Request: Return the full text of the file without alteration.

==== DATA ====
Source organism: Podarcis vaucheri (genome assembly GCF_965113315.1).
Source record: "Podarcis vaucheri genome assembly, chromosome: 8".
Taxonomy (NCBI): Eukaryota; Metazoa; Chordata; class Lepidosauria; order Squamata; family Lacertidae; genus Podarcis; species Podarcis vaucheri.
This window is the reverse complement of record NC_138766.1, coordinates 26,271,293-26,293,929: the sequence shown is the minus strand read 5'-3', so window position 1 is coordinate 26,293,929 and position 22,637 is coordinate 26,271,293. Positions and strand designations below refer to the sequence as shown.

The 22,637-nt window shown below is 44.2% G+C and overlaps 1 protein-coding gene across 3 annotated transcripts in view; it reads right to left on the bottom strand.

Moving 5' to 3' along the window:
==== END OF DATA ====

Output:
Source organism: Podarcis vaucheri (genome assembly GCF_965113315.1).
Source record: "Podarcis vaucheri genome assembly, chromosome: 8".
Taxonomy (NCBI): Eukaryota; Metazoa; Chordata; class Lepidosauria; order Squamata; family Lacertidae; genus Podarcis; species Podarcis vaucheri.
This window is the reverse complement of record NC_138766.1, coordinates 26,271,293-26,293,929: the sequence shown is the minus strand read 5'-3', so window position 1 is coordinate 26,293,929 and position 22,637 is coordinate 26,271,293. Positions and strand designations below refer to the sequence as shown.

The 22,637-nt window shown below is 44.2% G+C and overlaps 1 protein-coding gene across 3 annotated transcripts in view; it reads right to left on the bottom strand.

Moving 5' to 3' along the window: